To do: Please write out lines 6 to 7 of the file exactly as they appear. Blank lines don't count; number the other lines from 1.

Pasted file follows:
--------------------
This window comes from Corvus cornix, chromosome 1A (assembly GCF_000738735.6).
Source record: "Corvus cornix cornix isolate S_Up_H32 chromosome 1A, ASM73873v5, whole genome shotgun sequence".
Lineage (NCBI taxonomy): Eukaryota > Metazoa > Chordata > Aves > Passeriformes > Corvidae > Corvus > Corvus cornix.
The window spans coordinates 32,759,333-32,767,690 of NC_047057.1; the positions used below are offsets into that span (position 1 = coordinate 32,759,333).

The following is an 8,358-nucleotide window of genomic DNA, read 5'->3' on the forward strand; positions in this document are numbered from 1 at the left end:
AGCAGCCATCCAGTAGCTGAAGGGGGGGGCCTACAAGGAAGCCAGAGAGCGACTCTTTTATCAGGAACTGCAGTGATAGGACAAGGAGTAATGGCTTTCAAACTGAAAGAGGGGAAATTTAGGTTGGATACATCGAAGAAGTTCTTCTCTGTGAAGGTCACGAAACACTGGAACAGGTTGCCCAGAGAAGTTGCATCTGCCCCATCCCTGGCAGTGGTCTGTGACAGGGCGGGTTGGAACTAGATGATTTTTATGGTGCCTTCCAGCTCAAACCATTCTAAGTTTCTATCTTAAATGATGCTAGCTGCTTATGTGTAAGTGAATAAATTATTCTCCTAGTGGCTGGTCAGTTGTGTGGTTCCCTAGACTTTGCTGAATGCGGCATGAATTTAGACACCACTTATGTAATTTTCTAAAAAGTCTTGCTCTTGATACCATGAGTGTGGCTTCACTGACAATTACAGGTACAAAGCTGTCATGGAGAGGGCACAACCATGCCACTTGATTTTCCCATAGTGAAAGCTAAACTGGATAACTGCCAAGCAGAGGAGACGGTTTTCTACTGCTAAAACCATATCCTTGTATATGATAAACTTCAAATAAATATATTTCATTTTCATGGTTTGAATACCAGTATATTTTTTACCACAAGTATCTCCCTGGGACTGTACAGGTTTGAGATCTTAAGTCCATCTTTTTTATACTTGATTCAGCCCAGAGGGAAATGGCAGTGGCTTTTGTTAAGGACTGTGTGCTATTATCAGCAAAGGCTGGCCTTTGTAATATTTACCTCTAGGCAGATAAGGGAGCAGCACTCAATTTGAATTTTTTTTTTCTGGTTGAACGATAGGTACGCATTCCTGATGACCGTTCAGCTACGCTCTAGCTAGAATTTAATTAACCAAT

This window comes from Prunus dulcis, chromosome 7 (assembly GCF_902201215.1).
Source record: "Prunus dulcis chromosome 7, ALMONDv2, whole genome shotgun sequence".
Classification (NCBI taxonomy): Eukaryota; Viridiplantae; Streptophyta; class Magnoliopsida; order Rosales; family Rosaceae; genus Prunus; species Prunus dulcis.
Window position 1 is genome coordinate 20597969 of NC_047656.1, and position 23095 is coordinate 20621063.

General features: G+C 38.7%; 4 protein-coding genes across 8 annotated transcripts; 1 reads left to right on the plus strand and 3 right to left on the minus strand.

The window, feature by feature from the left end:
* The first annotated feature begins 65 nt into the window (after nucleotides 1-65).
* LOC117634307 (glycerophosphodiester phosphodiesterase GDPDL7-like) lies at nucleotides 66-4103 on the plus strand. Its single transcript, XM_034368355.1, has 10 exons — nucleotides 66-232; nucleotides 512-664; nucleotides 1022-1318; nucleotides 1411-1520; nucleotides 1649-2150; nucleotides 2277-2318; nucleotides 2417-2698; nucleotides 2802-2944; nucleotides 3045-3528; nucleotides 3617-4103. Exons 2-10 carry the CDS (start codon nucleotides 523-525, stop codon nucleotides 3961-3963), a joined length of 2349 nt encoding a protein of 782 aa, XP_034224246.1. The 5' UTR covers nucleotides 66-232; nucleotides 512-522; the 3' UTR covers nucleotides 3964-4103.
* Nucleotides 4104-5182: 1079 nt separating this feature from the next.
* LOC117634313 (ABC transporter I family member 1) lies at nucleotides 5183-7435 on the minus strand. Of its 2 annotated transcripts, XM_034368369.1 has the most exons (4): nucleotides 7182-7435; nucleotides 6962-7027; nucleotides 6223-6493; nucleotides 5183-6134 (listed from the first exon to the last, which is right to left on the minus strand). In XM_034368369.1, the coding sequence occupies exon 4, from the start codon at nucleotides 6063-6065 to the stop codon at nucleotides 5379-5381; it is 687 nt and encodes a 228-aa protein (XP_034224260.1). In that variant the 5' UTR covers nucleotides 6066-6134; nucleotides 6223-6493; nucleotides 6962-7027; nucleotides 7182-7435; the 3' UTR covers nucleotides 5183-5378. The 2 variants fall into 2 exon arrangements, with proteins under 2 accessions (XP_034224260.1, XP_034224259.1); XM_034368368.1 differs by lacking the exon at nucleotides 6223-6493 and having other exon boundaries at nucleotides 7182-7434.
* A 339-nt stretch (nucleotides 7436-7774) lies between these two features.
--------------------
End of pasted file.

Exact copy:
AGCAGCCATCCAGTAGCTGAAGGGGGGGGCCTACAAGGAAGCCAGAGAGCGACTCTTTTATCAGGAACTGCAGTGATAGGACAAGGAGTAATGGCTTTCAAACTGAAAGAGGGGAAATTTAGGTTGGATACATCGAAGAAGTTCTTCTCTGTGAAGGTCACGAAACACTGGAACAGGTTGCCCAGAGAAGTTGCATCTGCCCCATCCCTGGCAGTGGTCTGTGACAGGGCGGGTTGGAACTAGATGATTTTTATGGTGCCTTCCAGCTCAAACCATTCTAAGTTTCTATCTTAAATGATGCTAGCTGCTTATGTGTAAGTGAATAAATTATTCTCCTAGTGGCTGGTCAGTTGTGTGGTTCCCTAGACTTTGCTGAATGCGGCATGAATTTAGACACCACTTATGTAATTTTCTAAAAAGTCTTGCTCTTGATACCATGAGTGTGGCTTCACTGACAATTACAGGTACAAAGCTGTCATGGAGAGGGCACAACCATGCCACTTGATTTTCCCATAGTGAAAGCTAAACTGGATAACTGCCAAGCAGAGGAGACGGTTTTCTACTGCTAAAACCATATCCTTGTATATGATAAACTTCAAATAAATATATTTCATTTTCATGGTTTGAATACCAGTATATTTTTTACCACAAGTATCTCCCTGGGACTGTACAGGTTTGAGATCTTAAGTCCATCTTTTTTATACTTGATTCAGCCCAGAGGGAAATGGCAGTGGCTTTTGTTAAGGACTGTGTGCTATTATCAGCAAAGGCTGGCCTTTGTAATATTTACCTCTAGGCAGATAAGGGAGCAGCACTCAATTTGAATTTTTTTTTTCTGGTTGAACGATAGGTACGCATTCCTGATGACCGTTCAGCTACGCTCTAGCTAGAATTTAATTAACCAAT

This window comes from Prunus dulcis, chromosome 7 (assembly GCF_902201215.1).